Testing ActionScript and Flex Applications
IntelliJ IDEA supports the versions 0.9 and 4 of FlexUnit, a unit testing framework for Flex and ActionScript applications and libraries.
For running FlexUnit tests, there is a dedicated run/debug configuration type ( FlexUnit).
The FlexUnit-specific tasks are briefly outlined below. For general instructions, see Testing.
Preparing for writing FlexUnit tests
Download and decompress the archive containing FlexUnit libraries.
(The corresponding archives (
.zip) are available, for example, on the FlexUnit Downloads page. The archive name, normally, starts with
The only file that you'll need is the core FlexUnit library (
.swc). Depending on the FlexUnit version, this file may be called
flexunit-core-flex-4.1.0-beta1.64-sdk220.127.116.1159.swcor something similar.
- Though this isn't really necessary, it might be useful to define the core FlexUnit library as a global or project library. This will let you use this library in many projects or modules. See Configuring Project and Global Libraries.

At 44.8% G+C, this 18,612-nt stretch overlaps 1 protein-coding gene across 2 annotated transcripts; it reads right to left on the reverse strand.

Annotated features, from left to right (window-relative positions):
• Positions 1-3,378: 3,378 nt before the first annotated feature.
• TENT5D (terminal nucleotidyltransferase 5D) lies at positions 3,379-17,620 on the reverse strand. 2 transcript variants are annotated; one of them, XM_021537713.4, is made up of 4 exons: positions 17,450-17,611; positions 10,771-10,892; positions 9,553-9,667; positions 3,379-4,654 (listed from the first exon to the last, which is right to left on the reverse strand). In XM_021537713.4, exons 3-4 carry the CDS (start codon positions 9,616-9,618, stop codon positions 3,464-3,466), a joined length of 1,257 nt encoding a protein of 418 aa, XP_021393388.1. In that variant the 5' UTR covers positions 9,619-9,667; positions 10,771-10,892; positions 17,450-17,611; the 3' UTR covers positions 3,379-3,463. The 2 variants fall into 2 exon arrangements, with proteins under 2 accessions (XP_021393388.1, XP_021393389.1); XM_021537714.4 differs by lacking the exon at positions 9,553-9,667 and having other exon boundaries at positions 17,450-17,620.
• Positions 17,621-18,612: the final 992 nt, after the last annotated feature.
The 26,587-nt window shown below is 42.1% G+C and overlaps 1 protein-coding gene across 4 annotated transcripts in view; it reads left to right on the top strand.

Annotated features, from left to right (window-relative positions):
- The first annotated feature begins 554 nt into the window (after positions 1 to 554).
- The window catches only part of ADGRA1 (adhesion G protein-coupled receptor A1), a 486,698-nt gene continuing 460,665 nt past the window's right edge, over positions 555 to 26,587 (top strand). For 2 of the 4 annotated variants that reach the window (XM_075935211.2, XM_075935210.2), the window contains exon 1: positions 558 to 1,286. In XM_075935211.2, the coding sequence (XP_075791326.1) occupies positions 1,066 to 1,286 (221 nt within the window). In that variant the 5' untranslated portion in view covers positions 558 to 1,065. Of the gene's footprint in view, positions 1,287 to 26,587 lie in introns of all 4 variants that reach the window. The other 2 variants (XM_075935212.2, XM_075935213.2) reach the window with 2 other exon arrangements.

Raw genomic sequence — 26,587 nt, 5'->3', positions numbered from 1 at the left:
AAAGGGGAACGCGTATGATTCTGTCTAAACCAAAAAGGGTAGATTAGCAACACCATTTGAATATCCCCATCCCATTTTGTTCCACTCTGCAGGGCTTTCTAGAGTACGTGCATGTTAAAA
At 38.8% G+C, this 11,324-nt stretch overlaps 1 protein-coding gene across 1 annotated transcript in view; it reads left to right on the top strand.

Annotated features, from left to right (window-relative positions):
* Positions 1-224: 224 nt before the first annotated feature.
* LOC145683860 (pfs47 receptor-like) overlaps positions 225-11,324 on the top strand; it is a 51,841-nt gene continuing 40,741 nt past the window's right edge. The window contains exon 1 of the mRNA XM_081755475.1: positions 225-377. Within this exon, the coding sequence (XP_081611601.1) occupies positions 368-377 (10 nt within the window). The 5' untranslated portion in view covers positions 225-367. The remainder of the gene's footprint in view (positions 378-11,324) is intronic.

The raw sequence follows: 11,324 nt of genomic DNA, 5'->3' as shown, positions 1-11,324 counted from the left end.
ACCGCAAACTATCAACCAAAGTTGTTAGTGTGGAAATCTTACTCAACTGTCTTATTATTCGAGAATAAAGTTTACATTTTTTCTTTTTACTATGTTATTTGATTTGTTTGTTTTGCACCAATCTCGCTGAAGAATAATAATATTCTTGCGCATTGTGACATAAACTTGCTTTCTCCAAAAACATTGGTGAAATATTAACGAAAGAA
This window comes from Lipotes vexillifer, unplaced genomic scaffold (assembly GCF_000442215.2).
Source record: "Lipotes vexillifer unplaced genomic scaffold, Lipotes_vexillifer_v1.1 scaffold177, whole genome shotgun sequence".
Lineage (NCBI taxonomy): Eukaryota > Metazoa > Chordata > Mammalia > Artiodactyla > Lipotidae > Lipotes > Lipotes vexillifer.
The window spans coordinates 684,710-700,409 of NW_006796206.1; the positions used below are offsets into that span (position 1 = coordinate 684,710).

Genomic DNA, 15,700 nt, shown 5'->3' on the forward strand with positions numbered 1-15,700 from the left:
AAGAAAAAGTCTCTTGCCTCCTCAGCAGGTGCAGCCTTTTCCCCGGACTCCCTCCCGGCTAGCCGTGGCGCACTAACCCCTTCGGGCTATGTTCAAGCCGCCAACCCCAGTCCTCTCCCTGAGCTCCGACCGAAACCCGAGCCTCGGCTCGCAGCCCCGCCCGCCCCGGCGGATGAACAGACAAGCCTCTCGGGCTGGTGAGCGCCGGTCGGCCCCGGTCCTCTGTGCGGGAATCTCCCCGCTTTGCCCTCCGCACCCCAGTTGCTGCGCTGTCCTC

- Add the core FlexUnit library to dependencies of one or more of the build configurations. See To manage build configurations and their settings, follow these steps and Build Configuration Page for a Flash Module.
- Make one of these build configurations active. This will ensure that the code in your tests is highlighted properly. See To select an active build configuration, follow these steps.
Now you are ready to start developing your test sources.
Running or debugging FlexUnit tests
To run or debug your FlexUnit tests, you can create the necessary FlexUnit run/debug configurations and then use those. Note that the corresponding run/debug configurations should be based on the build configurations that have the core FlexUnit library among their dependencies. See Creating and Editing Run/Debug Configurations and Run/Debug Configuration: FlexUnit.
The other alternative is to run or debug you test package, class or method from within the editor, or the Project or Favorites tool window. (The Run and Debug commands, if appropriate, are available in the context menus.) In such cases you don't even need to create the run/debug configuration prior to running the tests.